Suppose that P is a polynomial of degree n ’ 1 with P (xj ) = f (xj ). (We say

that P is an interpolating polynomial for f .) We are interested in the error

E(t) = f (t) ’ P (t)

at some point t ∈ [a, b]. Since we already know that E(xj ) = 0, we may also

assume that t, x1 , x2 , . . . , xn are distinct.

We consider the function

n

x ’ xj

F (x) = f (x) ’ P (x) ’ E(t) .

t ’ xj

j=1

64 A COMPANION TO ANALYSIS

(i) Show that F vanishes at t, x1 , x2 , . . . , xn and so vanishes at n + 1

distinct points in (a, b).

(ii) By using Rolle™s theorem (Theorem 4.4.4), show that F vanishes at

n distinct points in (a, b).

(iii) By repeated use of Rolle™s theorem show that F (n) vanishes at some

point c ∈ (a, b).

(iv) By computing F (n) explicitly, deduce that

n

1

(n)

(c) ’ n!E(t)

0=f ,

t ’ xj

j=1

and so

n

f (n) (c)

(t ’ xj ).

E(t) =

n! j=1

Of course, we know nothing about c, but, if we know that |f (n) (x)| ¤ A for

all x ∈ [a, b], we can deduce that

n

A

|f (t) ’ P (t)| ¤ (t ’ xj )

n! j=1

for all t ∈ [a, b]. (We discuss this matter further in Exercise K.48.)

(v) Deduce the weaker inequality

(b ’ a)n

|f (t) ’ P (t)| ¤ A

n!

for all t ∈ [a, b].

A similar argument to the one just given is used in Exercise K.49 to prove

a version of Taylor™s theorem.

A very sharp-eyed reader may observe that we cannot prove Lemma 4.4.2 (i)

from the mean value inequality6 .

4.5 Uniform continuity

The mean value inequality (Theorem 1.7.1) is an excellent example of the

way that many theorems of analysis convert local information into global

6

Having gone to all the bother of proving Theorem 4.4.1 from which Lemma 4.4.2 (i)

follows, we might as well use it. However, Exercise K.27 provides an alternative proof.

65

Please send corrections however trivial to twk@dpmms.cam.ac.uk

information. We know that f (x) ¤ K so that locally the rate of increase of

f is no greater than K. We deduce that f (u) ’ f (v) ¤ K(u ’ v) so that

globally the rate of increase of f is no greater than K. I remind the reader,

once again, that this conversion of local to global fails for Q and depends on

the fundamental axiom of analysis.

The main theorem of this section (Theorem 4.5.5 on uniform continuity) is

another excellent example of the conversion of local information to global. We

need a couple of de¬nitions and examples. Recall ¬rst from De¬nition 4.2.14

what it means for a function to be continuous on a set

De¬nition 4.5.1. Let E ⊆ Rm . We say that a function f : E ’ Rp is

continuous on E if, given any point x ∈ E and any > 0, we can ¬nd a

δ( , x) > 0 such that, whenever y ∈ E and x ’ y < δ( , x), we have

f (x) ’ f (y) < .

Now compare De¬nition 4.5.1 with our de¬nition of uniform continuity.

De¬nition 4.5.2. Let E ⊆ Rm . We say that a function f : E ’ Rp is

uniformly continuous on E if, given any > 0, we can ¬nd a δ( ) > 0 such

that, whenever x, y ∈ E and x ’ y < δ( ), we have

f (x) ’ f (y) < .

Example 4.5.4 and Theorem 4.5.5 depend on understanding what it means

for a function not to be uniformly continuous.

Exercise 4.5.3. Let E ⊆ Rm . Write down the de¬nition of what it means

for a function f : E ’ Rp not to be uniformly continuous7 .

Example 4.5.4. The following three functions are continuous but not uni-

formly continuous.

(i) f1 : R ’ R given by f1 (x) = x2 .

(ii) f2 : (0, 1) ’ R given by f2 (x) = x’1 .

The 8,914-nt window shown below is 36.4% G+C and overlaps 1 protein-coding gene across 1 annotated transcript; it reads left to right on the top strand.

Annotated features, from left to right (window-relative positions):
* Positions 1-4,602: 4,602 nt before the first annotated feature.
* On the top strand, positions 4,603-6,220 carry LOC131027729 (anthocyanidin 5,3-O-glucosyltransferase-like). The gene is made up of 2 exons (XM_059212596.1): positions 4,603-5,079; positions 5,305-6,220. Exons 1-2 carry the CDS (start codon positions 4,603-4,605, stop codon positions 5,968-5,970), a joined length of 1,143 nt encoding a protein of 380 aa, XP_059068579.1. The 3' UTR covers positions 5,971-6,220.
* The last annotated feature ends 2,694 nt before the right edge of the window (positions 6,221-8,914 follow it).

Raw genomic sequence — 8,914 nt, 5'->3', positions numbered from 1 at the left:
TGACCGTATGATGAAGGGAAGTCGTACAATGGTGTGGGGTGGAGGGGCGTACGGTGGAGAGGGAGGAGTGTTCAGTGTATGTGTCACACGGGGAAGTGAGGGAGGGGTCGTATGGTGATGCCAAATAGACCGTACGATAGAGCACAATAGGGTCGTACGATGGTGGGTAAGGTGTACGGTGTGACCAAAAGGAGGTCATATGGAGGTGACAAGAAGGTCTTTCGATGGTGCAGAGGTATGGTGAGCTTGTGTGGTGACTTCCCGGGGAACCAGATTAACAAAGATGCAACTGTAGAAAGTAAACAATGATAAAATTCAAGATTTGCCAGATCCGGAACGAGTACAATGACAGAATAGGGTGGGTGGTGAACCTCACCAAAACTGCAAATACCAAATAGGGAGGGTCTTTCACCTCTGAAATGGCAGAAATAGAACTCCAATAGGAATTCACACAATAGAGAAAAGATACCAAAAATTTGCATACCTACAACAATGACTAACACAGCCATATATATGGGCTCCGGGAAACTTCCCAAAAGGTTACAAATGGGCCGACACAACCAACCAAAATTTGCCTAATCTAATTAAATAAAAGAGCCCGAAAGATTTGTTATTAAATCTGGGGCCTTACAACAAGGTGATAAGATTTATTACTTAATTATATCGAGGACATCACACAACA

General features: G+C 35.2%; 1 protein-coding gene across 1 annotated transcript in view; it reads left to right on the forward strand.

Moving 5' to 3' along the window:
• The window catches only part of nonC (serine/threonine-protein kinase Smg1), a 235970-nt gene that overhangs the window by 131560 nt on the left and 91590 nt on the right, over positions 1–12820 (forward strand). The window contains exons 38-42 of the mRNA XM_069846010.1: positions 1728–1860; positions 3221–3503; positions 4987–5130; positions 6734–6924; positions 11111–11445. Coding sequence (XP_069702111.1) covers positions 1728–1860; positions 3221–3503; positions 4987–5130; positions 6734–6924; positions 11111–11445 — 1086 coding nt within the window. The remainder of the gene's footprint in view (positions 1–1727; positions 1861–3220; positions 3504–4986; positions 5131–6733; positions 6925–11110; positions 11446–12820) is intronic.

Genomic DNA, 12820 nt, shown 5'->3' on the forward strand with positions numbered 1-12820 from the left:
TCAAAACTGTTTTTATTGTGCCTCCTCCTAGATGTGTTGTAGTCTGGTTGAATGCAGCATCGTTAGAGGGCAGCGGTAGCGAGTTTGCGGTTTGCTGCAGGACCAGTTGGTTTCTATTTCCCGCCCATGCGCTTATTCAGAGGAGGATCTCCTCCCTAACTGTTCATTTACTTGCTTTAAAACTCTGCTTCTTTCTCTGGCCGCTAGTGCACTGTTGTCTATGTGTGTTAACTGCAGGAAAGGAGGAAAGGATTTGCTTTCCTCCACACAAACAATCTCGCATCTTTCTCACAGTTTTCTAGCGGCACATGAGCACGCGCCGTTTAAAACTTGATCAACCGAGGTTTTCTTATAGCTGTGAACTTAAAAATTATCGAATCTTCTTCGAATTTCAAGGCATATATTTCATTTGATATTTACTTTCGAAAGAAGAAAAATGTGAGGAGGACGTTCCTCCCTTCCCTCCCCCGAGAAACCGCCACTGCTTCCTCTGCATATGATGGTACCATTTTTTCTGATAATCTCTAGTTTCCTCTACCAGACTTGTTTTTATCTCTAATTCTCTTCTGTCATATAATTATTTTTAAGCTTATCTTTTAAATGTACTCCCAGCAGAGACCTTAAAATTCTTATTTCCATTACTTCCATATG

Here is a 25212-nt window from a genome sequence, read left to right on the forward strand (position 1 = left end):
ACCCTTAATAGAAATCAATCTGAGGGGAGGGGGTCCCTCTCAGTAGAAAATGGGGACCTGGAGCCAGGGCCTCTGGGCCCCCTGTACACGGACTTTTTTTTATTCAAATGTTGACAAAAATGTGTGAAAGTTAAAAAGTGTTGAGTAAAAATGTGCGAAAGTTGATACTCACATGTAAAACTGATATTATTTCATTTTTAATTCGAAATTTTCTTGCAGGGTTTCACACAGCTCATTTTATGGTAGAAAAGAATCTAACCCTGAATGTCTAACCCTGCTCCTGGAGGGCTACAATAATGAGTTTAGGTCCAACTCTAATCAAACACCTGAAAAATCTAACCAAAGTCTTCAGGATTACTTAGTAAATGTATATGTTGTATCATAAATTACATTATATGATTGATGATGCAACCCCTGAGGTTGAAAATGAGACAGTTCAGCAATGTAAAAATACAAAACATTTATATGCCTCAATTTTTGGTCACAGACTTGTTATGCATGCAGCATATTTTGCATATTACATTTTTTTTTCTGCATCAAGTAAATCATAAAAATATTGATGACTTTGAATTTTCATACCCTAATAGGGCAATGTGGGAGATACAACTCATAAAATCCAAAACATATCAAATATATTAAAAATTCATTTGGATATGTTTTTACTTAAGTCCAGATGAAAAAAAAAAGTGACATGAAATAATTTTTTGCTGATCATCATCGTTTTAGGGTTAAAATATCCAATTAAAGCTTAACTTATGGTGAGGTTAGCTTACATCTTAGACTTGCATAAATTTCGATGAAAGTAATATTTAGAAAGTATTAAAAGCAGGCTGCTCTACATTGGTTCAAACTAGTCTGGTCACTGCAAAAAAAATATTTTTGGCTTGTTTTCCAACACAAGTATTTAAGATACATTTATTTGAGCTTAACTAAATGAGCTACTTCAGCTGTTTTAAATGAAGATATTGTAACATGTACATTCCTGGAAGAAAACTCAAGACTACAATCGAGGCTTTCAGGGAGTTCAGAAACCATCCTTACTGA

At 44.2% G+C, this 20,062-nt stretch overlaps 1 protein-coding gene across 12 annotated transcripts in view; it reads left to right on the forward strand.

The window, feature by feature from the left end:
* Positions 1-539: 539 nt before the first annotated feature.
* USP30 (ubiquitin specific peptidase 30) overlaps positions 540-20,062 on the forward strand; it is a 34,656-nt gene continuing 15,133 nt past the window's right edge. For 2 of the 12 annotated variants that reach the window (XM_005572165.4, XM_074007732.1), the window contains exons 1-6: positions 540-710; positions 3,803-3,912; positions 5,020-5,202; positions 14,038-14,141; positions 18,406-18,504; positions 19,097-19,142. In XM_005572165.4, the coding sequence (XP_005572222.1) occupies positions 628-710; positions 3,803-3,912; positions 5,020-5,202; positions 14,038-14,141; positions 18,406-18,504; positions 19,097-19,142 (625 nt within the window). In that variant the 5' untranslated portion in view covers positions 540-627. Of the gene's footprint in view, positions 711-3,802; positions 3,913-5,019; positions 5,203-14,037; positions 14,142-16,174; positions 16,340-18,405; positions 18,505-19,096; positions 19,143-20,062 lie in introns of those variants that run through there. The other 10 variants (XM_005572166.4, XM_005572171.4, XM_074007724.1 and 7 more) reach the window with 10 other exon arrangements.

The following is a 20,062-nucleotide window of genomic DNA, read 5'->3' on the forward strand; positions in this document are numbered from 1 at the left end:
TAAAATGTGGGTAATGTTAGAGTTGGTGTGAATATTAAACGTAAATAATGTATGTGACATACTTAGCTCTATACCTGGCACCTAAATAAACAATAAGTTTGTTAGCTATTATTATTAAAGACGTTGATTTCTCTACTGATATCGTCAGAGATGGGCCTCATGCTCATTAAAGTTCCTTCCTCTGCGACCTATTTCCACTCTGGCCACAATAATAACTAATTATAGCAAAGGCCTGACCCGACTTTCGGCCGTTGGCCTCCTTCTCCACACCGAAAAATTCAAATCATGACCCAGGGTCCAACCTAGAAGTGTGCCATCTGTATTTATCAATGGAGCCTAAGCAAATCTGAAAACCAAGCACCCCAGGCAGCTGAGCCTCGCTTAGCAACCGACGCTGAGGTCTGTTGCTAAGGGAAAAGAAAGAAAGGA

(iii) f3 : (0, 1) ’ R given by f3 (x) = sin(x’1 ).

Proof. (i) Suppose that δ > 0. If we take x > δ ’1 and y = x + δ/2, we have

|x ’ y| < δ, yet

|x2 ’ y 2 | = y 2 ’ x2 = (y + x)(y ’ x) > 2δ ’1 δ/2 = 1.

Thus f1 is not uniformly continuous.

(ii) and (iii) are left as exercises for the reader.

7

Mathematical educationists call this sort of thing ˜¬nding the contrapositive™.

66 A COMPANION TO ANALYSIS

Theorem 4.5.5. Let K be a closed bounded subset of Rm . If f : K ’ Rp is

continuous on K, then f is uniformly continuous on K.

Proof. Earlier I said that the words ˜closed and bounded™ should elicit the

response ˜Bolzano-Weierstrass™. Let us see how this slogan works here.

If f is not uniformly continuous, then there must exist an > 0 such that,

given any δ > 0, we can ¬nd x, y ∈ K such that

x ’ y < δ but f (x) ’ f (y) > .

Thus we can ¬nd a sequence of pairs of points xn , yn ∈ K such that

xn ’ yn < 1/n but f (xn ) ’ f (yn ) > .

By the Bolzano-Weierstrass theorem, we can ¬nd a k ∈ K and a sequence

n(1) < n(2) < n(3) < . . . such that xn(j) ’ k as j ’ ∞. Since

yn(j) ’ k ¤ yn(j) ’ xn(j) + xn(j) ’ k ’ 0 + 0 = 0,

it follows that yn(j) ’ k as j ’ ∞. Since f is continuous, it follows that

< f (xn(j) ) ’ f (yn(j) ) ¤ f (xn(j) ) ’ f (k) + f (yn(j) ) ’ f (k) ’ 0 + 0 = 0

as j ’ ∞. This contradiction proves the theorem.

Exercise 4.5.6. Use Theorem 4.5.5 to prove that a real-valued continuous

function on a closed bounded set is bounded. Use the trick given in Exer-

cise 4.3.5 (ii) to deduce that a real-valued continuous function on a closed

bounded set is bounded and attains its bounds (Theorem 4.3.4).

Exercise 4.5.7. If we work in Q rather than R use the function of Exam-

ple 1.1.3 to give an example of a function f : Q ’ Q which is continuous

but not uniformly continuous on [0, 2]. At which stage does our proof Theo-

rem 4.5.5 break down?

We shall use the fact that a continuous function on a closed bounded set

is uniformly continuous when we show that every continuous function on a

closed interval is integrable (Theorem 8.3.1) and it was in this context that

the notion of uniformity ¬rst arose.

4.6 The general principle of convergence

We know that an increasing sequence of real numbers tends to a limit if and

only if the sequence is bounded above. In this section we consider a similarly

useful result which applies to sequences in Rn .

67

Please send corrections however trivial to twk@dpmms.cam.ac.uk

De¬nition 4.6.1. We say that a sequence of points xn ∈ Rm is a Cauchy

sequence if, given any > 0, we can ¬nd n0 ( ) such that xp ’ xq < for

all p, q ≥ n0 ( ).

Our ¬rst lemma is merely8 algebraic.

Lemma 4.6.2. Any convergent sequence in Rm forms a Cauchy sequence.

Proof. Suppose that xn ’ x. Let > 0. By de¬nition, we can ¬nd an n0 ( )

such that

xn ’ x < /2 for all n ≥ n0 ( ).

We observe that, by the triangle inequality,

xp ’ xq ¤ xp ’ x + xq ’ x < /2 + /2 =

for all p, q ≥ n0 ( ), so we are done.

The converse to Lemma 4.6.2 is a powerful theorem of analysis.

Theorem 4.6.3. Any Cauchy sequence in Rm converges.

Proof. Suppose that xn ∈ Rm is a Cauchy sequence. Then, by de¬nition,

given any > 0, we can ¬nd N ( ) such that xp ’ xq < for all p, q ≥ N ( ).

In particular, if n ≥ N (1), we have

xn ¤ xn ’ xN (1) + xN (1) < 1 + xN (1) .

It follows that